Most people procrastinate every now and then when faced with unappealing chores or activities, but the persistent procrastinator regularly allow this habit to get in the way of achieving their goals. When it comes to trying to loose weight, the first step is not trying to find motivation to take action, but to understand how this habit is holding you back from success.
1. Pick one healthy behavior that you keep consistently and consciously avoid.
One of my goals this year is to spend one day a week doing yoga for at least 30 minutes. So far I’ve done two yoga sessions.
2. Create a list of the benefits of the behavior you are trying to avoid.
I enjoy yoga. It relaxes me and helps manage my back. Most desk jockeys, end up with tight hamstrings or hip flexors, resulting in back pain for some people. I tend to wait until I start feeling some mild pain in my back to start my stretching routine. Usually with daily stretching the pain will go away within a week or two. I know a regular stretching schedule is beneficial to me, but I just cannot seem to make myself do it.
3. Create a list of the efforts (or trade offs) required to carry out the behavior. Evaluate whether or not the effort or trade off is worth it.
I am trying to loose 20 pounds. When I exercise, I want to make the effort count towards burning off the excess calories stored in my body. Yoga burns less than 200 calories an hour. I do not want to spend 30 minutes of my 40 minutes allocated exercise time stretching, even for just one day of the week. The trade off is one extra day of calorie burning. But that is really no excuse since stretching helps manage my back problems in the long run. I am trading my long term health for a short term gain (isn’t that how people get into credit debt?).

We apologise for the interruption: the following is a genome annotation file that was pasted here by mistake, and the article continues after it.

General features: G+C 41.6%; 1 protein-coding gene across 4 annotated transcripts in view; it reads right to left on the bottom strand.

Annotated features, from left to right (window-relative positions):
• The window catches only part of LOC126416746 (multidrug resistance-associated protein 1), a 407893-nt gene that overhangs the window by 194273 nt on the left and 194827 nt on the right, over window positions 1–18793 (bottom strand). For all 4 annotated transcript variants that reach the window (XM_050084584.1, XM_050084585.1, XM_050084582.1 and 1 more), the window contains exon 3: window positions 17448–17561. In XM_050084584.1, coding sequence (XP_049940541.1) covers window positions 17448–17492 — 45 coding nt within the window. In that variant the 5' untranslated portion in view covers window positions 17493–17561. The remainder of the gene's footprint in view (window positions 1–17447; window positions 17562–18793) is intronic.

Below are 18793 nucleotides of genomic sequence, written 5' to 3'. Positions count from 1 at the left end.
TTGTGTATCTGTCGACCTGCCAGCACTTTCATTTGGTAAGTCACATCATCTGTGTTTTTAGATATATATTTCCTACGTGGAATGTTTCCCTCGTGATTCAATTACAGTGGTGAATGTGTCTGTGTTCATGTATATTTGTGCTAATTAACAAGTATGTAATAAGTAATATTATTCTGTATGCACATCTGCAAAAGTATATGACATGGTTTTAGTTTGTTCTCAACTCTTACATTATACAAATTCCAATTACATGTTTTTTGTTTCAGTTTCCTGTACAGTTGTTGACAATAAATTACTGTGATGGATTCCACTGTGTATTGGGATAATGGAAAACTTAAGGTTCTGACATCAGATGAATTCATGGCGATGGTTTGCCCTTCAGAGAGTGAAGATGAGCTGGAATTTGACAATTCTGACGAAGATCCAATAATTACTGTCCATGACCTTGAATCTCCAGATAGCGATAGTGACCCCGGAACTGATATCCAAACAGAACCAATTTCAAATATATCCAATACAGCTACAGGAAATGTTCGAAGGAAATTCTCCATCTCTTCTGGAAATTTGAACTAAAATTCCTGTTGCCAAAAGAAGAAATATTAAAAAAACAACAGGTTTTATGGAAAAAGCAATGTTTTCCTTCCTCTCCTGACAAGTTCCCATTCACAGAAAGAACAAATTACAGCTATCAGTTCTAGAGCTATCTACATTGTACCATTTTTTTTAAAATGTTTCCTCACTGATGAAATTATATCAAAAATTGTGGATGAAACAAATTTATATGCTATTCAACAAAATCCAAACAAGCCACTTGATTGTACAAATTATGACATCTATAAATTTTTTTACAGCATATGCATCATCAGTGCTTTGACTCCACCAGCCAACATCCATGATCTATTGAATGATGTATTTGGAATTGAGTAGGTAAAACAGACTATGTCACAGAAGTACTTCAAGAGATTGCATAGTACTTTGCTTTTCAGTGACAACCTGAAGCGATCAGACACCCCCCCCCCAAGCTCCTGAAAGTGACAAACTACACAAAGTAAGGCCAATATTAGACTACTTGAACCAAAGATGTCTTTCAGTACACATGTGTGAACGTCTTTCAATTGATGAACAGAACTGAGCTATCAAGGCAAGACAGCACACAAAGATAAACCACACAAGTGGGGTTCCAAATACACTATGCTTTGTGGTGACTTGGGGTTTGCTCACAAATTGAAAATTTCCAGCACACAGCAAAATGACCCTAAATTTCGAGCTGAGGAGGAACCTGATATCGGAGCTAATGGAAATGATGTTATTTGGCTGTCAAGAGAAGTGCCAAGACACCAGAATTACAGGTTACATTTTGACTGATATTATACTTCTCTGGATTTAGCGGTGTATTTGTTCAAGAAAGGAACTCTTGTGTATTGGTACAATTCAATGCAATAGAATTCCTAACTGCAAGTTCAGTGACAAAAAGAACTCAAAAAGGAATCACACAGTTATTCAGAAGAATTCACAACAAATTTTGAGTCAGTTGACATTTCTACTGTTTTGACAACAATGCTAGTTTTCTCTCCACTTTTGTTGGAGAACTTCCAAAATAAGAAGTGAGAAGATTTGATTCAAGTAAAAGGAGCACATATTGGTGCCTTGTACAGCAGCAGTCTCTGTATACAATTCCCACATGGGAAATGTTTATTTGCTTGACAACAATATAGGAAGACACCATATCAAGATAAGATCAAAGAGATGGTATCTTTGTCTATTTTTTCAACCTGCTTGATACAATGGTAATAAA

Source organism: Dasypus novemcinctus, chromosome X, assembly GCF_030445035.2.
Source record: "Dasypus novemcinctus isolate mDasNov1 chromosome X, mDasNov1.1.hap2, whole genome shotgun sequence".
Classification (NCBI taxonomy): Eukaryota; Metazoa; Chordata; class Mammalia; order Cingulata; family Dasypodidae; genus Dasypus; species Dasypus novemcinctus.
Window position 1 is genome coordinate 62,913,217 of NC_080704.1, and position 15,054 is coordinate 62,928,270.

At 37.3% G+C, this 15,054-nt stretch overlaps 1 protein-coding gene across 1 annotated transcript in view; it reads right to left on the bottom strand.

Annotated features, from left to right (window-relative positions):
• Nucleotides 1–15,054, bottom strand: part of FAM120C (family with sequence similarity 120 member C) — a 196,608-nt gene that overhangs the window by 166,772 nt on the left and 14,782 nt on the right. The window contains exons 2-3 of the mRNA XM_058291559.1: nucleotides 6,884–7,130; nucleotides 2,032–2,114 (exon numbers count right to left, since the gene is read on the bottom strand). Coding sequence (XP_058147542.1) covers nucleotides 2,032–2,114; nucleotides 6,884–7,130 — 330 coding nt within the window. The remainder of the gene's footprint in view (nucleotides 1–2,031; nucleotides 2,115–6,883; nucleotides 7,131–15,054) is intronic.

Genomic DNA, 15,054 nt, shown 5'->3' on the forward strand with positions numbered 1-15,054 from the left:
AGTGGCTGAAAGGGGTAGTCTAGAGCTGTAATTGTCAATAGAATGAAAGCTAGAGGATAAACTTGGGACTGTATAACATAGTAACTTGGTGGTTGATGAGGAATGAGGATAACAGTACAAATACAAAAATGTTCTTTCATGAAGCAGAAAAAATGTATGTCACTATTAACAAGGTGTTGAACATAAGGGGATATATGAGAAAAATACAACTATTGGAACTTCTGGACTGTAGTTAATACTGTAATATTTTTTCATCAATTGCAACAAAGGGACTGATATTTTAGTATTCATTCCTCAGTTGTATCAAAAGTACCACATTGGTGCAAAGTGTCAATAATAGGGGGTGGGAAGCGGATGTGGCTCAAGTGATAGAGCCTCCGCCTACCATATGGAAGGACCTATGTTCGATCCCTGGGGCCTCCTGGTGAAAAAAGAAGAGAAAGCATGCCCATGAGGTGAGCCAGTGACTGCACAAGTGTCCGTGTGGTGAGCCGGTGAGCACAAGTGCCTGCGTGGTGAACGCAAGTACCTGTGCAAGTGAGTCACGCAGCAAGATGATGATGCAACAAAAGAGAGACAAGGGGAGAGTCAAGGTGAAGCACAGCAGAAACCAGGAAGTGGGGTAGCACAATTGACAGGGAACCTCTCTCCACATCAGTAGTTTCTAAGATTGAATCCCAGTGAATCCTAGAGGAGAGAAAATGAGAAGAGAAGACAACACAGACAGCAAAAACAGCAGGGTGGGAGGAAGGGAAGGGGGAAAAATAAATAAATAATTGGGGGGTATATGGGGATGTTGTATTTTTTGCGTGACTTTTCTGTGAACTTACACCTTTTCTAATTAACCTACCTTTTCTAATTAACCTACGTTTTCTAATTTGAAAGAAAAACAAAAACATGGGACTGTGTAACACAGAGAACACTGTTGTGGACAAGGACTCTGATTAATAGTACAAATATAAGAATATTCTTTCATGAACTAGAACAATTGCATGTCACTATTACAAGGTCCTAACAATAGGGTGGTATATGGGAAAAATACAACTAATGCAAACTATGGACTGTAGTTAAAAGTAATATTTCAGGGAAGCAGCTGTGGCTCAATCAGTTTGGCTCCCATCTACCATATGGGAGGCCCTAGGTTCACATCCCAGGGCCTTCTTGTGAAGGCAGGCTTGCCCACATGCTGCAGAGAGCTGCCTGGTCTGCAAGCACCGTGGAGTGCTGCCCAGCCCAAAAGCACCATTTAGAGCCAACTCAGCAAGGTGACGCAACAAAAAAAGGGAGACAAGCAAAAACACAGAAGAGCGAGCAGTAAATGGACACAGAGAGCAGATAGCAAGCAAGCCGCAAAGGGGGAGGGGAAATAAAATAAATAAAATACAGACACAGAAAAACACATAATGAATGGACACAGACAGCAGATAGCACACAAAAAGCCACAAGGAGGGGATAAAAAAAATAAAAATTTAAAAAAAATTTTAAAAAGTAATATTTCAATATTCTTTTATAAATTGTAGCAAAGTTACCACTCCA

4. The trick to overcome procrastination? Make it manageable.
Break it up to small manageable pieces. Instead of dedicating one whole exercise day to stretching or yoga, I should try to fit in 5-10 minutes during the cool down of my workout.
5. Leave reminders all over the house to encourage yourself to do what you have been trying to avoid.
Give yourself extra help by leaving reminders to prompt yourself to overcome your procrastination. I leave bottles of Advil at visible locations in my living room and bedroom. The message the Advil is telling me: ‘If I do not stretch, my back is going to hurt.’ The bottle in the living room is in front of my workout dvds, hence prompting me to look at it each time I exercise. The bottle in the bedroom is front of the light switch on my vanity table, as a reminder at the beginning and the end of each day to work on stretching at least my hamstrings and hip flexors.
Maybe I should have set a more realistic goal of stretching every other day for 5 minutes instead of trying to schedule in a block of time for this activity in the first place.
Until next time and thanks for stopping by.
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